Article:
The new coalition have released their document Our Programme for Government. It's a broad document, and a little light on substantive detail, but there are sections on local government and transparency that deserve some attention. A few of the key points on local government:


  • We will promote the radical devolution of power and greater financial autonomy to local government, including a full review of local government finance.


This point is encouraging. We've long talked about decentralising
power and and in our new book, How to cut public spending (and still win
an election)
, Mike Denham outlines how fiscal decentralisation can
stimulate GDP growth. Of course, we await more detail on this but it's
certainly a start. One to watch.

  • We will abolish the unelected Infrastructure Planning Commission and replace it with an efficient and democratically accountable system that provides a fast-track process for major infrastructure projects


This is good news. This body has not been around for long but has managed to acquire all of the bad traits of profligate, sclerotic quangos. £9.3million on lavish offices, anyone?


  • We will freeze Council Tax in England for at least one year, and seek to freeze it for a further year, in partnership with local authorities.


A freeze is better than rising council tax. But several councils around the country have shown that council tax cuts are possible, with more rational and prioritised spending.


  • We will abolish the Standards Board regime.


We suggested getting rid of the Standards Board for England back in September 2009 in our research with the Institute of Directors. We reiterated this proposal in our book. Ethical elected officials in councils and other public bodies are obviously crucial; the scars from MPs expenses are testament to that. But transparency – in everything from finance to outside interests – will ensure accountability, without the need for an expensive and often ineffective body enforcing a code of conduct.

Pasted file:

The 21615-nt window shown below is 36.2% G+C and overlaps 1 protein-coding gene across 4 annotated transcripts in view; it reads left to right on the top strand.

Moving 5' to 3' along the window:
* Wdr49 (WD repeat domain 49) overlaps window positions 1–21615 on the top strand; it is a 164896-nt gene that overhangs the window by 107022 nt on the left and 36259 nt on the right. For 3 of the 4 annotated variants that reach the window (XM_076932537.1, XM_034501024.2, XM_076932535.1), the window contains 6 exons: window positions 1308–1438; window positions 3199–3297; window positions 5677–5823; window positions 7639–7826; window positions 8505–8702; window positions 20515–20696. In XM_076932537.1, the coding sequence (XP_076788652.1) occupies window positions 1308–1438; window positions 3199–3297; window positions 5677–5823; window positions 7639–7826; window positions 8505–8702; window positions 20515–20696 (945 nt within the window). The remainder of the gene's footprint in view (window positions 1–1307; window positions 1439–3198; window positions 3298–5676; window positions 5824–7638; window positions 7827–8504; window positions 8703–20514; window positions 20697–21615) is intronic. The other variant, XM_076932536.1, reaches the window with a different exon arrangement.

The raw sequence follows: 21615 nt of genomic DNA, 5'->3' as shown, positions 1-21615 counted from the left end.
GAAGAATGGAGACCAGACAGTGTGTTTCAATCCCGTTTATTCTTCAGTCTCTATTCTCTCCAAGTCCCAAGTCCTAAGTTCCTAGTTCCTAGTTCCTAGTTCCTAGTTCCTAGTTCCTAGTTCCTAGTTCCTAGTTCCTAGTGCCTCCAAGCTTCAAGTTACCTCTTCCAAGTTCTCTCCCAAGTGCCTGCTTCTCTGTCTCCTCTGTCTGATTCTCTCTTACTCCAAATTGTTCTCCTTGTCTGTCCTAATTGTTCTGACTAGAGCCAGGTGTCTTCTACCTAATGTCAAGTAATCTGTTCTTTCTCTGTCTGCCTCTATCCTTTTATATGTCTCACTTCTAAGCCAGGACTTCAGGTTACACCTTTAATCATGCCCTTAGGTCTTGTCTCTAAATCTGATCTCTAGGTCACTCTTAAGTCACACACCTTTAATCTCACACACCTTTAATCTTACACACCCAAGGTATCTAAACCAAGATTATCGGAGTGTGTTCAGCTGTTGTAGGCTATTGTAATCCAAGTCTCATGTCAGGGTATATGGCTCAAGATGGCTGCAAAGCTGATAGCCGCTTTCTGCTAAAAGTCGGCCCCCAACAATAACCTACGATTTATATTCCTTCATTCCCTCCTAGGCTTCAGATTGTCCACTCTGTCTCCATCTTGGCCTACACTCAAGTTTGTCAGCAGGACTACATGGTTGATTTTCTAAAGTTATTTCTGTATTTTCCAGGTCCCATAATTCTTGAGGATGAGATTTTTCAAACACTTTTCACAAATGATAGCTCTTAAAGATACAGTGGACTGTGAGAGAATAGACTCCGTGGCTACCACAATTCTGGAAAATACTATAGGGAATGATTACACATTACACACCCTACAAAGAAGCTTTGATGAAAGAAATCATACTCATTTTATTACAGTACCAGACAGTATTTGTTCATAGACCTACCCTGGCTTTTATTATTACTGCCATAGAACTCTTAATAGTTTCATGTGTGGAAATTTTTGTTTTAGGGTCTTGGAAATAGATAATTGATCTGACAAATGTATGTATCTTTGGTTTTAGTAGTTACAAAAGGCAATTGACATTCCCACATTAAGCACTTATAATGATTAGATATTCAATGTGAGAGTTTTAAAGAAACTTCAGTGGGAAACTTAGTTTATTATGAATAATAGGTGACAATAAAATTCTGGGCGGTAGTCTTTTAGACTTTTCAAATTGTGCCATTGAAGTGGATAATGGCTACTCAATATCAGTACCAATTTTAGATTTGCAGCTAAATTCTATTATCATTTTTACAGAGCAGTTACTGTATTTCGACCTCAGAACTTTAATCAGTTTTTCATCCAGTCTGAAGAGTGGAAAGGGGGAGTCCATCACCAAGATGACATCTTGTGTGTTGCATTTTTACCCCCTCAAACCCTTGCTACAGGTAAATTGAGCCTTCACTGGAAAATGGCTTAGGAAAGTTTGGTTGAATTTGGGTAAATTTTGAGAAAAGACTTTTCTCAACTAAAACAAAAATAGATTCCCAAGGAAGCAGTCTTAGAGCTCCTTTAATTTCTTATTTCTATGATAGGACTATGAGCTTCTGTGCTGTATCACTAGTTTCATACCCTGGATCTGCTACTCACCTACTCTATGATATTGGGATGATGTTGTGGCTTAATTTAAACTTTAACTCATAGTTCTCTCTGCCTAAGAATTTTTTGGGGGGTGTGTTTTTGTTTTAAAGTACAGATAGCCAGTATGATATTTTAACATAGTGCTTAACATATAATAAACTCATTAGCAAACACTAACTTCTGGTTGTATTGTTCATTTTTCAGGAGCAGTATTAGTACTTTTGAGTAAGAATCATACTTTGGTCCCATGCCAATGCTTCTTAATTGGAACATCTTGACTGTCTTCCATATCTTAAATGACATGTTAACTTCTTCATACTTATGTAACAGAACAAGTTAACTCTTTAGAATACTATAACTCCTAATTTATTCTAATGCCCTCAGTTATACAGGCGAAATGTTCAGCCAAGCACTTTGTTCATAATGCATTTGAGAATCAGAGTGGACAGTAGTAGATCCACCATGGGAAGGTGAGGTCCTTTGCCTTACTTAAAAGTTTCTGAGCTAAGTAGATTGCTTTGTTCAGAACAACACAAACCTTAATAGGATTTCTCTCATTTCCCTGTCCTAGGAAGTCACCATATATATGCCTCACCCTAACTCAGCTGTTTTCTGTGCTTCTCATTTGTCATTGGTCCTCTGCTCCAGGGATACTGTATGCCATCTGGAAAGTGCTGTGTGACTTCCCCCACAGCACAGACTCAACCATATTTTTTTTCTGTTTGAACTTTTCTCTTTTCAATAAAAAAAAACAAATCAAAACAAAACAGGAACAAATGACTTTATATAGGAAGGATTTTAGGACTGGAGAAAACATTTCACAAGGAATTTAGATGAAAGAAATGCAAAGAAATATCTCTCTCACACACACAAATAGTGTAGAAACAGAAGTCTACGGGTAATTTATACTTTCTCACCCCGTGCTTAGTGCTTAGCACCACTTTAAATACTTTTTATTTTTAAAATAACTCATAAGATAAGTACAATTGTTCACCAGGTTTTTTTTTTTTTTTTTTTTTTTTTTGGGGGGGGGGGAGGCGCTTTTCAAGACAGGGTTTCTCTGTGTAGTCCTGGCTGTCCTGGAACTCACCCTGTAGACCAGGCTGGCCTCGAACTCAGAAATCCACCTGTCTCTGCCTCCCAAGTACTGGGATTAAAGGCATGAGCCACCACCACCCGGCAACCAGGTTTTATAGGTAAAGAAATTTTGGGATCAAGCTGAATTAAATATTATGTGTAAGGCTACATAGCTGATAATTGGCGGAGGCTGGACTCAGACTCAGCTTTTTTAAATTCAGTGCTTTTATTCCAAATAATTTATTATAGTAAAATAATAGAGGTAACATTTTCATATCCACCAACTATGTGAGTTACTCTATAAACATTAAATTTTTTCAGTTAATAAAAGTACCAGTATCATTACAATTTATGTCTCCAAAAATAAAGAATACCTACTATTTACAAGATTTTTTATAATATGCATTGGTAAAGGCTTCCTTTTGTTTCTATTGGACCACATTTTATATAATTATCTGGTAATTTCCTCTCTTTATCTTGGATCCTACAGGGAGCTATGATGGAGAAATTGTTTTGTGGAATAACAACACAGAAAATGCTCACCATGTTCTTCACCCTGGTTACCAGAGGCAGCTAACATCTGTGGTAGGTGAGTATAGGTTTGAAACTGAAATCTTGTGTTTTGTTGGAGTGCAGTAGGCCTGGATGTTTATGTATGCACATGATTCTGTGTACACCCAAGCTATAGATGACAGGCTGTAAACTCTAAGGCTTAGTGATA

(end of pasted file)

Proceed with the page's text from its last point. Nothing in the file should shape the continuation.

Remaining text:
• We will cut local government inspection and abolish the Comprehensive Area Assessment.


Again, one from our book. Centrally prescribed targets have cost money, as councils have scrambled to make sure they are looking ship-shape on inspection day. That panacea of transparency will solve a lot of the problems here, and will allow the Audit Commission continue its important work of detecting fraud and ensuring accounts are up to scratch.

On transparency, the document has the following:


  • We will require public bodies to publish online the job titles of every member of staff and the salaries and expenses of senior officials paid more than the lowest salary permissible in Pay Band 1 of the Senior Civil Service pay scale, and organograms that include all positions in those bodies.


Good stuff. We've published the Town Hall Rich List and the Public Sector Rich List for four years now, and finally our message has hit home. The last government did in fact introduce good legislation in this area, but our paper Transparent Rewards showed how many public bodies torpedoed it.


  • We will regulate lobbying through introducing a statutory register of lobbyists and ensuring greater transparency.


Our research on taxpayer funded lobbying showed that taxpayers were paying for public bodies and other organisations to lobby for even more money. This is unacceptable. A register is a start, but every move to stop taxpayers footing the bill for lobbying must be made.


  • We will strengthen the powers of Select Committees to scrutinise major public appointments.


Yes, but will this scrutiny be listened to? One recalls a couple of shoe-horned appointments by the former secretary of state for Children, Schools and Families last year.


  • We will require full, online disclosure of all central government spending and contracts over £25,000. And We will require all councils to publish items of spending above £500, and to publish contracts and tender documents in full.


These are fantastic measures, although it could be lower than £25,000 for central government. Windsor and Maidenhead publish all spending over £500 and it has helped them to reduce council tax by 4 per cent. Also, If contracts were made public this would encourage competition and would break the corporatist relationships that have developed between public bodies and contractors.


  • We will create a new ‘right to data’ so that government-held datasets can be requested and used by the public, and then published on a regular basis.


Right-to-Data sounds a little unclear. The proposal implies that spending data will be provided on request which is almost what we have with the Freedom of Information Act (FOI). There needs to be a cultural shift away from requesting spending data to the automatic publication of it. It should be standard practice for central and local government and will cost relatively little with modern technology. They do this in the US for federal spending, why not here?

FOI still has a role as it can be used for information that is not related to spending, too. The FOI Act was an important and very welcome piece of legislation but that it needs strengthening. In our manifesto we say that there should tougher sanctions for unwarranted delays, for example.

The verdict? Some encouraging noises but we eagerly await further detail.